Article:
Compost or fertilizer — which one is best for your garden? If you are new to gardening, you may not realize that there are some significant differences between the two when it comes to creating a healthy environment for your plants.
Read on to learn which side of the fence you stand on in the compost vs. fertilizer battle.
Definition of Compost
Compost is the result of various decaying organic substances — think manure and dead leaves —being mixed together. Once formed, compost works to feed the soil.
Definition of Fertilizer
Fertilizer is one of a large number of natural and synthetic materials, which can include manure, nitrogen, phosphorus, and potassium compounds. It can be spread onto or worked into the soil as a means of supporting plant growth.
Advantages of Using Compost
Compost, or black gold as it is sometimes referred to, offers many benefits to gardeners. For example, Compost can:
- Promote healthy microbe growth within the soil.
- Feed the entire soil food web, which in turn enhances the health of natural soil.
- Create a more nutrient-rich soil that enables plants and vegetables to feed themselves.
- Deliver crickets and earthworms to the soil, with these organisms providing their own unique benefits.
- Aerate soil and enable it to retain moisture thanks to improved drainage and water retention.
- Assist in the resistance against disease for tomatoes and various types of vegetables.
- Control weeds.
Disadvantages of Using Compost
Time is the main drawback of compost, if you are planning to make your own. It is important to bear in mind that you may have to wait a few months for homemade compost to become effective, as matter takes a while to decay.
Another thing to remember when making your compost is to never add plant remnants containing soil-borne pathogens to the mixture. Doing so can cause an infestation in healthy plants.
How to Make Your Own Compost
If you would like to make your own compost, here’s how to do it using a self-assembly bin:
What You Need
- A piece of carpet, polyethylene, or tarpaulin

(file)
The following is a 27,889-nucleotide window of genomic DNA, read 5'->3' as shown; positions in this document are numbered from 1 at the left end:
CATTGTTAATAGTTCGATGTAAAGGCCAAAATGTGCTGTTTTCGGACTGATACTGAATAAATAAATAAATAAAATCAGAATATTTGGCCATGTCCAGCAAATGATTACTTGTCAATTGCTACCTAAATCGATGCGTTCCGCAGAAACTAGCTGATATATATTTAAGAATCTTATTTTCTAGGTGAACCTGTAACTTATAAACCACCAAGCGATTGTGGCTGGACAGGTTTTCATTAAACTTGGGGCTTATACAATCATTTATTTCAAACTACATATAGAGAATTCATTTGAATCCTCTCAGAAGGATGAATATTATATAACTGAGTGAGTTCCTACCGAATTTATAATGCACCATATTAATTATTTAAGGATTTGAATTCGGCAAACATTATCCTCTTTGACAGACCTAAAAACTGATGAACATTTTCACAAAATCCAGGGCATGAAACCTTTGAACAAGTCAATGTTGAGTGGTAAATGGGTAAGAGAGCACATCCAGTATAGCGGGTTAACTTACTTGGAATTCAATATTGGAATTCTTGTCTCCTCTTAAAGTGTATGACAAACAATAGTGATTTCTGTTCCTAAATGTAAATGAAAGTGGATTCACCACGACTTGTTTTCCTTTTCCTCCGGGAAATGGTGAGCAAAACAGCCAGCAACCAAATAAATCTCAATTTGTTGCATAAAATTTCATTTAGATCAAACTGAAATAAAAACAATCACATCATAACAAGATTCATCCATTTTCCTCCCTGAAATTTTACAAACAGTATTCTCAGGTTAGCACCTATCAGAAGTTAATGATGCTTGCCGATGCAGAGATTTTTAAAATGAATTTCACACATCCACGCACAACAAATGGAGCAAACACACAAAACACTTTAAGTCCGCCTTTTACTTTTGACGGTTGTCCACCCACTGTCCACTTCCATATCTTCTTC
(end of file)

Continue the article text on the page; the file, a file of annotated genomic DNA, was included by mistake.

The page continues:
- Coarse draining material (such as straw or twigs)
- Fresh manure and soil
- Garden waste
- Water (if necessary — see below)
- Apply 10cm (four inches) of coarse material to the bottom of the self-assembly bin.
- Apply 15cm (six inches) of garden waste, in alternate layers of different materials to create a sandwich.
- If the arrangement is very dry, add some water while applying the garden waste.
- Add some critical mass to the mixture, as compost needs to heat up in order to work properly. To do this, sprinkle some manure or soil on top of each — this will bring bacteria and fungi into the arrangement, which will get to work breaking down organic material.
- Cover the mixture with a piece of carpet or tarpaulin.
- Leave for around three months, then uncover the mixture and remove the compost. Put it straight back in again and leave for another three months (this process may seem unnecessary but it’s an effective method for adding air to the mixture).
- After another three months, your compost should be brown in color, crumbly to touch, and sweet to smell. If this is the case, then it will be ready to be used in your garden.
Advantages of Using Fertilizer
One of the key benefits of fertilizer is that it adds nutrients to the soil. The fact that fertilizer specifically targets a plant’s needs is another advantage, as it enables them to grow much faster.
Fertilizer helps alleviate certain deficiencies in your plants. It can enrich plants that are lacking in micronutrients or macronutrients like calcium, potassium, magnesium, or phosphorus?
There are different variants of fertilizer available to you too. Choose fast-release fertilizer to instantly provide plants with nutrition or select slow-release fertilizer to give nutrition to your plants over an extended period of time. Pellets are a popular example of the latter.
Disadvantages of Using Fertilizer
Fertilizer does have the following drawbacks, which you must consider before making a purchase:
- There is a risk that fertilizer will overload soil with nutrients.
- The chemicals found in fertilizer can upset the soil’s symbiotic relationship with microbes.
- Overuse of fertilizer and the chemicals found in it may harm the surrounding environment.
- The risks of the chemicals are heightened further if they work their way into nearby bodies of water.
Final Verdict: Compost or Fertilizer?
As we have established, there are various pros and cons when it comes to both compost and fertilizer.
The main case for fertilizer is that it works to quickly amend the soil with the aim of growing healthy plants. However, bear in mind that fertilizer is made up of synthetic chemicals.
On the other side of the coin, compost is organic and also cheaper than fertilizer — even more so if you make your own. Just be prepared to be patient if you opt for homemade compost.
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